BC Historical Newspapers

BC Historical Newspapers Logo

BC Historical Newspapers

Mining Review Mar 18, 1899

Item Metadata

Download

Media
xminingrev-1.0183401.pdf
Metadata
JSON: xminingrev-1.0183401.json
JSON-LD: xminingrev-1.0183401-ld.json
RDF/XML (Pretty): xminingrev-1.0183401-rdf.xml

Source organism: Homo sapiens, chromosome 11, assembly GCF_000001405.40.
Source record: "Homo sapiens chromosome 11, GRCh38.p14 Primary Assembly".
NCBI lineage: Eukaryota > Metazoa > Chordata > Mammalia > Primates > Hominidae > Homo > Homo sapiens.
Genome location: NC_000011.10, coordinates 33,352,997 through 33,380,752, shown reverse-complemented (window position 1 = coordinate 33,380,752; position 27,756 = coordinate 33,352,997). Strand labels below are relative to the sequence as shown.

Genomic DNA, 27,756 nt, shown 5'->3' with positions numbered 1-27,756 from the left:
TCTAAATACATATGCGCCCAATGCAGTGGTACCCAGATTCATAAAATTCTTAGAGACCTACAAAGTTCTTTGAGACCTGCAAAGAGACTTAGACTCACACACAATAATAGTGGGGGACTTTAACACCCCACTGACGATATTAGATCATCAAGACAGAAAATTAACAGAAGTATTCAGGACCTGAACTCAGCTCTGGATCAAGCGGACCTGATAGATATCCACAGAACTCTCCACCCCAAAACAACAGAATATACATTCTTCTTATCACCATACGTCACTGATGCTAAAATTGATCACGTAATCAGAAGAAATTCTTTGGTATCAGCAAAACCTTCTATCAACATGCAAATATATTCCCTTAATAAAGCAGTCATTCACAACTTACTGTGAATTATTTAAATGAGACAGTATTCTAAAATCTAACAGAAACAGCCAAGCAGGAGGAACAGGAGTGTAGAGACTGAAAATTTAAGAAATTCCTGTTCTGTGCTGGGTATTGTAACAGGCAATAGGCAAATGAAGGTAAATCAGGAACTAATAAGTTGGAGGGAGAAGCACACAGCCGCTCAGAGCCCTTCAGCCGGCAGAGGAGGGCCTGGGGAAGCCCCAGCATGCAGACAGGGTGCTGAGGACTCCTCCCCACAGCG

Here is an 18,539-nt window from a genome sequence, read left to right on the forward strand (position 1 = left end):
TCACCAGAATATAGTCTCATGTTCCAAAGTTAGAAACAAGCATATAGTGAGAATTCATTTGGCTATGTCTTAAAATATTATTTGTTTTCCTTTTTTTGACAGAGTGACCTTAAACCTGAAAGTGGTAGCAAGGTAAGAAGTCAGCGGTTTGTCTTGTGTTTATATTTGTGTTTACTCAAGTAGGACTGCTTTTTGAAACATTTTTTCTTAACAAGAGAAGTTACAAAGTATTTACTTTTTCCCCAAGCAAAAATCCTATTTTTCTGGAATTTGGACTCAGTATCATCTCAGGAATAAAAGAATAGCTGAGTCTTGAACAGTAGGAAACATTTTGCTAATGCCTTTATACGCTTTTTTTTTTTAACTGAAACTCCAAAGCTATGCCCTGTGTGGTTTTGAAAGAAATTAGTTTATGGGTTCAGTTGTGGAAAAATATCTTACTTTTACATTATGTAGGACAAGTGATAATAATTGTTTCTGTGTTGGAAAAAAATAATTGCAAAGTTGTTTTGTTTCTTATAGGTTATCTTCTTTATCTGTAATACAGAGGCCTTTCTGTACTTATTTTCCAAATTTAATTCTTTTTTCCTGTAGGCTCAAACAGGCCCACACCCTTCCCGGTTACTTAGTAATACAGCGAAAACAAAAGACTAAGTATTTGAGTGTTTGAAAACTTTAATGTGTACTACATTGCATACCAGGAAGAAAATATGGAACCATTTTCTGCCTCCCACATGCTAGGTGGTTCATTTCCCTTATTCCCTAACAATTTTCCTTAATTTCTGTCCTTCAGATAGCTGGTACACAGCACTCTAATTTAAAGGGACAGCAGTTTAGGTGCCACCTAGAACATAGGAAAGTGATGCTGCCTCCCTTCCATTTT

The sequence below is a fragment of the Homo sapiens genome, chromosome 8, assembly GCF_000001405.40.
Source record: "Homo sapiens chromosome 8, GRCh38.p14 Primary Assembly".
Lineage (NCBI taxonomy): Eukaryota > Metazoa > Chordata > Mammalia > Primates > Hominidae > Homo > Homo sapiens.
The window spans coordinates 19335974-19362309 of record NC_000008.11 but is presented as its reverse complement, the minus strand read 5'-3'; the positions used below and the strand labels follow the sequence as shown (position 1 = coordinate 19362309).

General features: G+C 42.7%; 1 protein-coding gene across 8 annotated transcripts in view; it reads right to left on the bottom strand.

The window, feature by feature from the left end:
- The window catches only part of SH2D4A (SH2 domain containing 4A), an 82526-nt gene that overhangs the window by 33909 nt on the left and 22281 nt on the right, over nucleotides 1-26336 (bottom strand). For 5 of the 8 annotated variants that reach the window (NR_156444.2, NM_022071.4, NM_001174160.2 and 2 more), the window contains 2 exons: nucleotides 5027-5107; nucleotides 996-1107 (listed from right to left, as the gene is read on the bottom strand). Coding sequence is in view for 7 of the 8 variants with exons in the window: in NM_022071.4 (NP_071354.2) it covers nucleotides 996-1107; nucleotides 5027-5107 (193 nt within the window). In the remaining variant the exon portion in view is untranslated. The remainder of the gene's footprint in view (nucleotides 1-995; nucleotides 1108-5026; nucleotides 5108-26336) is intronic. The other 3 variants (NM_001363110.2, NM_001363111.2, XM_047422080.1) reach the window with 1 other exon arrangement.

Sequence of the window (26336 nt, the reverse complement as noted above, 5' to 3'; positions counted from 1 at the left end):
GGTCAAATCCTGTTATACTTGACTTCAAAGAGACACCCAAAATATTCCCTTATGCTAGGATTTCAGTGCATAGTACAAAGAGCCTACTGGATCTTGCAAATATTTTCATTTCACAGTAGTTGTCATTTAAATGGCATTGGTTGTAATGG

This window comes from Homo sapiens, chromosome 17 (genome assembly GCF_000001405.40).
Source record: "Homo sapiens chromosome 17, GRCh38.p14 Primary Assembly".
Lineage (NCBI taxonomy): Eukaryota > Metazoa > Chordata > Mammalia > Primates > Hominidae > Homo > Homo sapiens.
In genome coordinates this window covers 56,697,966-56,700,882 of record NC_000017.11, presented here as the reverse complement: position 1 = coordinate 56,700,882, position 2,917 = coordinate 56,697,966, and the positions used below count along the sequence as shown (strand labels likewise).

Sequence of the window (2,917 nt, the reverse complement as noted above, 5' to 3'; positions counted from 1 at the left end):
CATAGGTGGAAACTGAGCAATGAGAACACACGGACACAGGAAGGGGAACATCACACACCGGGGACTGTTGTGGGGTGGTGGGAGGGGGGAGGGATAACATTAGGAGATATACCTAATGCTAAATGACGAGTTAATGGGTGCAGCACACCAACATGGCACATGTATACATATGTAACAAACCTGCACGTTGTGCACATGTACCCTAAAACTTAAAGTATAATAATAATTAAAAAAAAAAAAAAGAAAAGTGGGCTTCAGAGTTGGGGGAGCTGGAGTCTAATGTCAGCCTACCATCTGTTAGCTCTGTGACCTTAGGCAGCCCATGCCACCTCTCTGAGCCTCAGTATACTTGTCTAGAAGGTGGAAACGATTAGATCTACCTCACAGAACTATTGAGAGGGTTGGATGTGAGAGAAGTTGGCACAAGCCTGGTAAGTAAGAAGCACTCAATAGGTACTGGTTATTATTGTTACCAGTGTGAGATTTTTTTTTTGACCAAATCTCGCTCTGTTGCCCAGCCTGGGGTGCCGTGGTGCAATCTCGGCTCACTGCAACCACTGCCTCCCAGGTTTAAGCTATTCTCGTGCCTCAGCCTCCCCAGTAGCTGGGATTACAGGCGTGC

RDF/JSON: xminingrev-1.0183401-rdf.json
Turtle: xminingrev-1.0183401-turtle.txt
N-Triples: xminingrev-1.0183401-rdf-ntriples.txt
Original Record: xminingrev-1.0183401-source.json
Full Text
xminingrev-1.0183401-fulltext.txt
Citation
xminingrev-1.0183401.ris

Full Text